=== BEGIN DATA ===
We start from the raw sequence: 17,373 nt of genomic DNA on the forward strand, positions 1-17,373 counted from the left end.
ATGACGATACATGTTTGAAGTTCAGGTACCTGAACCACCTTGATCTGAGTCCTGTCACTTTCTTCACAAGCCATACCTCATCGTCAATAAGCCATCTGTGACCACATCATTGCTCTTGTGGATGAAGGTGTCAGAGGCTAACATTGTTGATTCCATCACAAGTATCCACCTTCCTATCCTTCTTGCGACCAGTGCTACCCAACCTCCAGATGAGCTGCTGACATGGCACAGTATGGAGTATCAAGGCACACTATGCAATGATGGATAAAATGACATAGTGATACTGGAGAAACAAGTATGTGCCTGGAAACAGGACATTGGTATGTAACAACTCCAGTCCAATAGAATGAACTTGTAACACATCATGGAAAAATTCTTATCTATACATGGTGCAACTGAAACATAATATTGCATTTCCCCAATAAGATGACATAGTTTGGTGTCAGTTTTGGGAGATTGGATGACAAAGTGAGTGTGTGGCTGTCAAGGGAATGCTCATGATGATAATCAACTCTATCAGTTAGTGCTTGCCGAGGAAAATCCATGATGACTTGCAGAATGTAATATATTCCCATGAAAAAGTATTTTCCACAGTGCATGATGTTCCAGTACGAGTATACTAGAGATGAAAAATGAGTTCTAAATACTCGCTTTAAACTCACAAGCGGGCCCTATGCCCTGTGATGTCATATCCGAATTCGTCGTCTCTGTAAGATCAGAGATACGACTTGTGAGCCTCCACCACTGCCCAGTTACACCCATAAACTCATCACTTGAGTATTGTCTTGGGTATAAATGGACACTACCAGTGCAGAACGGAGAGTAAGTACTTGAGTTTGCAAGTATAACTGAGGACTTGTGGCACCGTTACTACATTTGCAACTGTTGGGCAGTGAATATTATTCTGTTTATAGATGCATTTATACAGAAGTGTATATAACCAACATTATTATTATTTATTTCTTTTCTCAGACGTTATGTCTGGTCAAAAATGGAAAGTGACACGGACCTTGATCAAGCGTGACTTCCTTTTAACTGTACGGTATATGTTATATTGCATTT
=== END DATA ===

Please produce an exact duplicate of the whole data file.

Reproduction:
We start from the raw sequence: 17,373 nt of genomic DNA on the forward strand, positions 1-17,373 counted from the left end.
ATGACGATACATGTTTGAAGTTCAGGTACCTGAACCACCTTGATCTGAGTCCTGTCACTTTCTTCACAAGCCATACCTCATCGTCAATAAGCCATCTGTGACCACATCATTGCTCTTGTGGATGAAGGTGTCAGAGGCTAACATTGTTGATTCCATCACAAGTATCCACCTTCCTATCCTTCTTGCGACCAGTGCTACCCAACCTCCAGATGAGCTGCTGACATGGCACAGTATGGAGTATCAAGGCACACTATGCAATGATGGATAAAATGACATAGTGATACTGGAGAAACAAGTATGTGCCTGGAAACAGGACATTGGTATGTAACAACTCCAGTCCAATAGAATGAACTTGTAACACATCATGGAAAAATTCTTATCTATACATGGTGCAACTGAAACATAATATTGCATTTCCCCAATAAGATGACATAGTTTGGTGTCAGTTTTGGGAGATTGGATGACAAAGTGAGTGTGTGGCTGTCAAGGGAATGCTCATGATGATAATCAACTCTATCAGTTAGTGCTTGCCGAGGAAAATCCATGATGACTTGCAGAATGTAATATATTCCCATGAAAAAGTATTTTCCACAGTGCATGATGTTCCAGTACGAGTATACTAGAGATGAAAAATGAGTTCTAAATACTCGCTTTAAACTCACAAGCGGGCCCTATGCCCTGTGATGTCATATCCGAATTCGTCGTCTCTGTAAGATCAGAGATACGACTTGTGAGCCTCCACCACTGCCCAGTTACACCCATAAACTCATCACTTGAGTATTGTCTTGGGTATAAATGGACACTACCAGTGCAGAACGGAGAGTAAGTACTTGAGTTTGCAAGTATAACTGAGGACTTGTGGCACCGTTACTACATTTGCAACTGTTGGGCAGTGAATATTATTCTGTTTATAGATGCATTTATACAGAAGTGTATATAACCAACATTATTATTATTTATTTCTTTTCTCAGACGTTATGTCTGGTCAAAAATGGAAAGTGACACGGACCTTGATCAAGCGTGACTTCCTTTTAACTGTACGGTATATGTTATATTGCATTT